We believe in farming responsibly; we live on the land we farm, and eat what we grow. We strive to grow a quality product while taking care of the land we grow it on. We plan to leave the land in better condition when we leave than when we came, preserving it for the next generation. We are very conservative in the use of herbicides and pesticides. Some of the ways we have achieved this has been to increase the use of predatory insects to control damaging pests. We also practice integrated pest management. This means we scout plants in the field to see what needs to be treated, rather than just following a spraying schedule. Although we are not an organic farm, we utilize many of the same practices.
We consider the environment in all aspects of the operation.Some of the practices we have in place are to use pine bark mix for potting soil because there are natural properies with in it to derease disease in our plants. We use root shield that builds disease resistance in the plants. This year we will now be using biodegradable plastic mulch made from corn starch in order to reduce the amount of petroleum based products going into landfill.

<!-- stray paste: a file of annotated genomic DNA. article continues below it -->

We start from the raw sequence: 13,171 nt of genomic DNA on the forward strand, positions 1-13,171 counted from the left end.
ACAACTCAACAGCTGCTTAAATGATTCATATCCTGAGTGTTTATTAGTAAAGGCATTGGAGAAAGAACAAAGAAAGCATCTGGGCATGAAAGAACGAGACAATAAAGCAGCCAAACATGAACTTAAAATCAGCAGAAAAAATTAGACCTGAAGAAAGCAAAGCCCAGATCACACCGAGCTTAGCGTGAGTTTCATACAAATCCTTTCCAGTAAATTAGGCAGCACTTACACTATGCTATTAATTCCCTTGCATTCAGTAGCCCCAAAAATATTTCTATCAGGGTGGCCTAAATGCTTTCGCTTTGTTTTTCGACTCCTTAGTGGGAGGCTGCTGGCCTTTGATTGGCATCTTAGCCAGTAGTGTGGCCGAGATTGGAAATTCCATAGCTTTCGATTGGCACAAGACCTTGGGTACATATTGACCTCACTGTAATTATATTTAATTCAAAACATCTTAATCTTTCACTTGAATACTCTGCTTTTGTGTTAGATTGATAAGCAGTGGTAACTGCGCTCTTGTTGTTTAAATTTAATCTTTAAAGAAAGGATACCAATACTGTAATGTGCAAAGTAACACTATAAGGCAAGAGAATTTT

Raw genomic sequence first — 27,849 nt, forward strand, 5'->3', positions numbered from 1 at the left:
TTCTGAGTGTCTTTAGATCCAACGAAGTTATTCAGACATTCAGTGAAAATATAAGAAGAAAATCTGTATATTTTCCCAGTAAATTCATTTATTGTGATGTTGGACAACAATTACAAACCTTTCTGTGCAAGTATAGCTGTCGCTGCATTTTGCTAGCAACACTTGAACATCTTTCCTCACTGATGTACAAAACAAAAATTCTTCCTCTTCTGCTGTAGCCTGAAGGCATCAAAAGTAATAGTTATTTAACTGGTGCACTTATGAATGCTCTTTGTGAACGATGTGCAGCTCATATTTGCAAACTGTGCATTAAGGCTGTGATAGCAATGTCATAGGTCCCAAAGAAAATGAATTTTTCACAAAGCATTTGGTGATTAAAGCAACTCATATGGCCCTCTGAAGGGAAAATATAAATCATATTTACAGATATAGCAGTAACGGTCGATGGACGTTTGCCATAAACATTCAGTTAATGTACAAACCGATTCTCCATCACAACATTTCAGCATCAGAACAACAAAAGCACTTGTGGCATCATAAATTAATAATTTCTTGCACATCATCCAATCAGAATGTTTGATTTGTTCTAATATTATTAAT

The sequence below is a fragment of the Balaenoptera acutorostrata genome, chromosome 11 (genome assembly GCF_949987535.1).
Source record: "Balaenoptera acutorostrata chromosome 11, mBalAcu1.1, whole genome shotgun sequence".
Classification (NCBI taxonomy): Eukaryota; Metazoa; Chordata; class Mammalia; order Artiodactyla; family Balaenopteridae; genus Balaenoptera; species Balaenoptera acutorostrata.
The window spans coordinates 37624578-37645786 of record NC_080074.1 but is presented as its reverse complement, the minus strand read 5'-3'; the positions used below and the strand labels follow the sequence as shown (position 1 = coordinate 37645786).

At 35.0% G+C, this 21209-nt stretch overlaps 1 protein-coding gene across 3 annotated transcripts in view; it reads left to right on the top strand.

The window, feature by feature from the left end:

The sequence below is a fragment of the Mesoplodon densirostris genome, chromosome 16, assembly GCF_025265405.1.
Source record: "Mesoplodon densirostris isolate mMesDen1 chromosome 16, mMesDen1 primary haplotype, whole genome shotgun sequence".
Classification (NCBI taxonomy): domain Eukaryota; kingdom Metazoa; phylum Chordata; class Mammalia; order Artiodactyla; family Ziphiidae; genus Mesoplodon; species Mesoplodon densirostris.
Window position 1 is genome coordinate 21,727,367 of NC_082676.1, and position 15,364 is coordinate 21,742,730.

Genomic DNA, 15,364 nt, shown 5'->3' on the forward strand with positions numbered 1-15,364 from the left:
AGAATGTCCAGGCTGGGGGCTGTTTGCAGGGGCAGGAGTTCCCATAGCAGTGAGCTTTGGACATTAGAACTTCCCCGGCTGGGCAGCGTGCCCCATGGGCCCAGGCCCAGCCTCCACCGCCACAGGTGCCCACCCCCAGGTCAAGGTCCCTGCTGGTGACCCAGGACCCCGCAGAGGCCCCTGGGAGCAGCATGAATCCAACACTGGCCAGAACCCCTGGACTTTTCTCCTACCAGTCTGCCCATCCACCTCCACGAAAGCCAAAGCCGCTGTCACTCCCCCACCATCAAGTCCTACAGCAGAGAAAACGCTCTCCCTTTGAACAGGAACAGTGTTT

The livestock we raise are grown to be healthy. We feed our animals with what we grow on the farm. We have developed a nutrient management program that tracks everything we add to the soil. Every year we soil test, so we can add nutrients as necessary. We use compost, manure, as well as man-made fertilizers, so that we can achieve optimum soil conditions. We work hand-in-hand with Soil Conservation Services to develop practices to prevent soil erosion and to hold nutrients in soil. Changes have included waterways, filter strips, livestock waters, cover crops and no-till planting.
Yes, we recycle re use reclaim recycle as much as possible. In the greenhouse we reuse pots trays. Sometimes the things we save are just a little silly. We reuse old baler twine to tie up lima beans. Often we reclaim product from other buildings machines that would have been destroyed. Recently we moved an old building from the 1920’s, modified it, and now it is the turkey’s home. Tom has piles of things he saves or collects, because he knows he will make use of it.
We are not perfect, and everything is almost always a work in progress. There are practices we would like to implement to improve on things, and we are doing the best we can within limits of time and money. Karen learned being married to a farmer means that you are always two weeks behind, and getting ahead is always three months in the future. Farmer time is also at least 30 minutes later than other people time.